Life right now

Ah, fall.

I hoped to spend it reading philosophy, sipping hot chocolate, and musing over the meaning of life (or how to spin the Pope’s latest words into something Catholic).

However, like any other homeschooling grade 12 student, I had a lot of other things with which I filled my schedule.

A little rest and relaxation is important though, so I did pick up A Midsummer Night’s Dream in my spare time. Yes, I read Shakespeare for fun. My voice teacher also lent me a short book called William Shakespeare’s Star Wars:  Verily, a New Hope by Ian Doescher.  It basically tells the story of Star Wars IV (or I, of original trilogy) in the style of Shakespeare. Quite amusing it is.

I wish I could say I’ve picked up a load of piano pieces for fun, but right now I need to focus on learning exam pieces for June. My latest piece is J.S. Bach’s Prelude & Fugue in B flat major. I thought the Prelude would be difficult, but it’s all wrist rotation in the right hand. Bazinga. Still getting started on the Fugue. Only 3 voices in it; lucky break.

Until next time, God bless!

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Belated Christmas greetings. Also, music.

As I write this, it is practically my favorite sort of December weather outside: fifteen degrees below zero (Celsius), fluffy snowflakes falling, frosty trees, and just a little breeze giving a “nip” to the air. This is one of those wonderful wintery days that brings classic Christmas card images to mind. The kids and I will probably go sledding this afternoon, but for now I have piano to practice.

 

Ah yes, I am a pianist. This is a detail I haven’t spoken much about on the blog. I started piano (under duress) when I was five years old, and I changed teachers a number of times. I am currently playing Grade 9 repertoire (Royal Conservatory). Music is one of the things that gives me a reason to get up in the morning. Even listening to it can leaving me feeling refreshed, in awe, or with a new outlook on life in general. The latest piece I am working on is Mozart’s 1782 Fantasia in D Minor. Exciting, really. To God be all the glory. 🙂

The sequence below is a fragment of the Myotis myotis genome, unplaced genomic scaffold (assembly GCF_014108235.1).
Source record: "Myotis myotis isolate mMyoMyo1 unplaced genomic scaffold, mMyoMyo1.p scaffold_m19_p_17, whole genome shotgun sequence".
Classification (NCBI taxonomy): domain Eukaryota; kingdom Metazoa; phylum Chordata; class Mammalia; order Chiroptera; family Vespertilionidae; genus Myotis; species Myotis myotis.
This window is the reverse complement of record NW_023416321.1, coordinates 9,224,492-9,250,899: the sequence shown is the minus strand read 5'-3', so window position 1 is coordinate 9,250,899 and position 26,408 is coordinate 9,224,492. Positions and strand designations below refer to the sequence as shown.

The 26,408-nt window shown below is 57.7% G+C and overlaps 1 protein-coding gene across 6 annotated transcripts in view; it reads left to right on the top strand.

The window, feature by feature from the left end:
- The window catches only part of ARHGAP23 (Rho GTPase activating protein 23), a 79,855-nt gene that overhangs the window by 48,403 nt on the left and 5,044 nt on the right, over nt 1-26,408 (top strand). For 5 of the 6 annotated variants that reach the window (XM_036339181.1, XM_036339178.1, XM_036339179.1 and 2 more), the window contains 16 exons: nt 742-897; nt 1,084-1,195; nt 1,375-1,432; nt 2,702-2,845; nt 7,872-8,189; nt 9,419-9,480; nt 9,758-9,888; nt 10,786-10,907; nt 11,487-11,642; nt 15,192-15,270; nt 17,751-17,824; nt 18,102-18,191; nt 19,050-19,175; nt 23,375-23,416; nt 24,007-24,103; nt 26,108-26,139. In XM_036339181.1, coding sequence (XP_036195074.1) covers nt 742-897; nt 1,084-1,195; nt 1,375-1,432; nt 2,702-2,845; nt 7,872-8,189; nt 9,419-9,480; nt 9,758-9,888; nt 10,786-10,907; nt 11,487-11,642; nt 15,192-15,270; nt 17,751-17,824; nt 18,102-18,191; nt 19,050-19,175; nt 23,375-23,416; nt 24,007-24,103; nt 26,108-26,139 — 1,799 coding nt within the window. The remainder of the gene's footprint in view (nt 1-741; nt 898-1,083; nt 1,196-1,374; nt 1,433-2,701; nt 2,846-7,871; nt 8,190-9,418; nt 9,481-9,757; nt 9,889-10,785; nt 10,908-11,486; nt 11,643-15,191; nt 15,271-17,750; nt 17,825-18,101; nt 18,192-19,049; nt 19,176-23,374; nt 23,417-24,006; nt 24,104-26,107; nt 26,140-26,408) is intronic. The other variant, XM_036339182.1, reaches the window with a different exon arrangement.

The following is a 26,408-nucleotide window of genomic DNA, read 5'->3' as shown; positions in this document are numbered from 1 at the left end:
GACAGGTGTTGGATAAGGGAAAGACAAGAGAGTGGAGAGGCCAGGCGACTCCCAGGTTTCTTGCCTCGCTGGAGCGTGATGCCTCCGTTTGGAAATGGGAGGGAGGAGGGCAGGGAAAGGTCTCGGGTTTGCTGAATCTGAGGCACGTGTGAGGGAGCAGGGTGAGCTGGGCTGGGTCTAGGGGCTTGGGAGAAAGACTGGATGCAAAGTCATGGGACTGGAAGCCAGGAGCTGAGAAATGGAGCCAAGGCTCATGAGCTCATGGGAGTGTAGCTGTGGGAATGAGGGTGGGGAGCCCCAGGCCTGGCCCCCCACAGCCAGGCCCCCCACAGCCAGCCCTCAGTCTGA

Praise him with the sounding of the trumpet,
    praise him with the harp and lyre,
 praise him with timbrel and dancing,
    praise him with the strings and pipe,
 praise him with the clash of cymbals,
    praise him with resounding cymbals.

 Let everything that has breath praise the Lord.

Praise the Lord.     Psalm 150:3-6, NIV

My new patron saint

Dina_Belanger

Learning about new saints is a fun little pursuit of mine. I try to learn a good deal about the saints because  while their lives were not perfect examples, they show us how to rise above the cultural and secular expectations and become holy. That is my ideal.

Anyways, my latest “find” is the Canadian nun and mystic known as Blessed Dina Belanger. You can read her whole story here (the site I have linked to is devoted to the stories of mystics and is faithful to the Magisterium). I find her story interesting for a number of reasons:

1. She was Canadian, like me.

There aren’t a lot of saints (or beatified persons) who were born and raised in Canada, so I find the stories familiar, in a way. When they mention the cold of a winter night or a city in a nearby province, I can sort of see the story playing out in my mind. It becomes familiar in that way and I don’t forget it.

2. She had a temper, also like me.

Just getting it out there: I had an awful temper when I was younger. As a baby I would scream for quite a long time without quitting, and as I got older (being the oldest) I got a little spoiled. So now I also have a holy person that I can relate to in this respect.

3. She chose “death rather than defilement”. 

When she was admitted to the Sodality of Our Lady she took the motto “Death rather than defilement”. This shows what a strong will she had, just like many of the other young saints of the Catholic Church. And finally…

4. She was a pianist.

There have been many saints and holy people who have played an instrument or sung a good deal during their life, but I think Bl. Dina Belanger is different. She didn’t just play piano for a few years. She persevered and became a very accomplished pianist (I can say this as a pianist who has read about her credentials. St. Cecilia is invoked as the patron saint of musicians, but I think that if she is ever canonised, Bl. Dina Belanger ought to be the patron saint of pianists. Just my two cents. 😉

So may God bless you and Blessed Dina Belanger pray for you!